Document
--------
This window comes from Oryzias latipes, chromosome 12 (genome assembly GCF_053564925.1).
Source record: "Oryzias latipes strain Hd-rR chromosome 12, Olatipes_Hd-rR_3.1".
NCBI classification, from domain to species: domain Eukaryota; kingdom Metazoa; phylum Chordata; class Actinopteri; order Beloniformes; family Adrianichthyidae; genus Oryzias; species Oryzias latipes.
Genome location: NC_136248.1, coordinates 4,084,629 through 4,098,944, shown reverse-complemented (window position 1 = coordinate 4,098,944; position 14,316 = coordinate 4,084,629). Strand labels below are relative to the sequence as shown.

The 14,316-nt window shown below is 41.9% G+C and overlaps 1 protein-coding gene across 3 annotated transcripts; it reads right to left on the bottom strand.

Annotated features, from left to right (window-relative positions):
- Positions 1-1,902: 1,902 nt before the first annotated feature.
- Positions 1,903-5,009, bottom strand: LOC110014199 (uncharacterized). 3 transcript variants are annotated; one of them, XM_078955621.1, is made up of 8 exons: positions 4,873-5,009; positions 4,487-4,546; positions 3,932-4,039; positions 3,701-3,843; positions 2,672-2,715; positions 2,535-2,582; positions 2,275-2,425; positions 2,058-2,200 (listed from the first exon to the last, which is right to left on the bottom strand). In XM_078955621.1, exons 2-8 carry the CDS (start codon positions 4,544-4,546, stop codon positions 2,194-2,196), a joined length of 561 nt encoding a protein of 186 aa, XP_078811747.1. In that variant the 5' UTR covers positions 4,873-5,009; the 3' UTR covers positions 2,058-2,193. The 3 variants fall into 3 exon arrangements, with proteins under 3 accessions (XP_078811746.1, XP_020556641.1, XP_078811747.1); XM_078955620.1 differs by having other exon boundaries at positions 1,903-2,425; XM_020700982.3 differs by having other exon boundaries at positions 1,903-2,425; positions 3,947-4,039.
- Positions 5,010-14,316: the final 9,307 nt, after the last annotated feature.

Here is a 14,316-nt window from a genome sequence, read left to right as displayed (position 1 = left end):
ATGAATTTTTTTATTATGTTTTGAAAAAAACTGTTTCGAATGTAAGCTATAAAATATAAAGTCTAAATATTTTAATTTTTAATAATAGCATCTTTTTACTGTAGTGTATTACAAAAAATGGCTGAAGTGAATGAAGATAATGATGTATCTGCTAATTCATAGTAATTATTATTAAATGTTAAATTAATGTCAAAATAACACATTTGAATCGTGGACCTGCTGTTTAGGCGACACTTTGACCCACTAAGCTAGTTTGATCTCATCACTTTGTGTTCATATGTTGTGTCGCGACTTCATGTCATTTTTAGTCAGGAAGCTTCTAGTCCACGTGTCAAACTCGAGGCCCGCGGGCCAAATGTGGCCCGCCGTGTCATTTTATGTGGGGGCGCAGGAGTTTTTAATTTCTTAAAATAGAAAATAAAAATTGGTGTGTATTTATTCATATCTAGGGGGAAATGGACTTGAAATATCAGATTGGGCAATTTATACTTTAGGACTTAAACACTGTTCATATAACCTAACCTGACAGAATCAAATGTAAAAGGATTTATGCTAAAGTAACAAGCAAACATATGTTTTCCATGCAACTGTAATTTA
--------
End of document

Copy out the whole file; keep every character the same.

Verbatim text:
This window comes from Oryzias latipes, chromosome 12 (genome assembly GCF_053564925.1).
Source record: "Oryzias latipes strain Hd-rR chromosome 12, Olatipes_Hd-rR_3.1".
NCBI classification, from domain to species: domain Eukaryota; kingdom Metazoa; phylum Chordata; class Actinopteri; order Beloniformes; family Adrianichthyidae; genus Oryzias; species Oryzias latipes.
Genome location: NC_136248.1, coordinates 4,084,629 through 4,098,944, shown reverse-complemented (window position 1 = coordinate 4,098,944; position 14,316 = coordinate 4,084,629). Strand labels below are relative to the sequence as shown.

The 14,316-nt window shown below is 41.9% G+C and overlaps 1 protein-coding gene across 3 annotated transcripts; it reads right to left on the bottom strand.

Annotated features, from left to right (window-relative positions):
- Positions 1-1,902: 1,902 nt before the first annotated feature.
- Positions 1,903-5,009, bottom strand: LOC110014199 (uncharacterized). 3 transcript variants are annotated; one of them, XM_078955621.1, is made up of 8 exons: positions 4,873-5,009; positions 4,487-4,546; positions 3,932-4,039; positions 3,701-3,843; positions 2,672-2,715; positions 2,535-2,582; positions 2,275-2,425; positions 2,058-2,200 (listed from the first exon to the last, which is right to left on the bottom strand). In XM_078955621.1, exons 2-8 carry the CDS (start codon positions 4,544-4,546, stop codon positions 2,194-2,196), a joined length of 561 nt encoding a protein of 186 aa, XP_078811747.1. In that variant the 5' UTR covers positions 4,873-5,009; the 3' UTR covers positions 2,058-2,193. The 3 variants fall into 3 exon arrangements, with proteins under 3 accessions (XP_078811746.1, XP_020556641.1, XP_078811747.1); XM_078955620.1 differs by having other exon boundaries at positions 1,903-2,425; XM_020700982.3 differs by having other exon boundaries at positions 1,903-2,425; positions 3,947-4,039.
- Positions 5,010-14,316: the final 9,307 nt, after the last annotated feature.

Here is a 14,316-nt window from a genome sequence, read left to right as displayed (position 1 = left end):
ATGAATTTTTTTATTATGTTTTGAAAAAAACTGTTTCGAATGTAAGCTATAAAATATAAAGTCTAAATATTTTAATTTTTAATAATAGCATCTTTTTACTGTAGTGTATTACAAAAAATGGCTGAAGTGAATGAAGATAATGATGTATCTGCTAATTCATAGTAATTATTATTAAATGTTAAATTAATGTCAAAATAACACATTTGAATCGTGGACCTGCTGTTTAGGCGACACTTTGACCCACTAAGCTAGTTTGATCTCATCACTTTGTGTTCATATGTTGTGTCGCGACTTCATGTCATTTTTAGTCAGGAAGCTTCTAGTCCACGTGTCAAACTCGAGGCCCGCGGGCCAAATGTGGCCCGCCGTGTCATTTTATGTGGGGGCGCAGGAGTTTTTAATTTCTTAAAATAGAAAATAAAAATTGGTGTGTATTTATTCATATCTAGGGGGAAATGGACTTGAAATATCAGATTGGGCAATTTATACTTTAGGACTTAAACACTGTTCATATAACCTAACCTGACAGAATCAAATGTAAAAGGATTTATGCTAAAGTAACAAGCAAACATATGTTTTCCATGCAACTGTAATTTA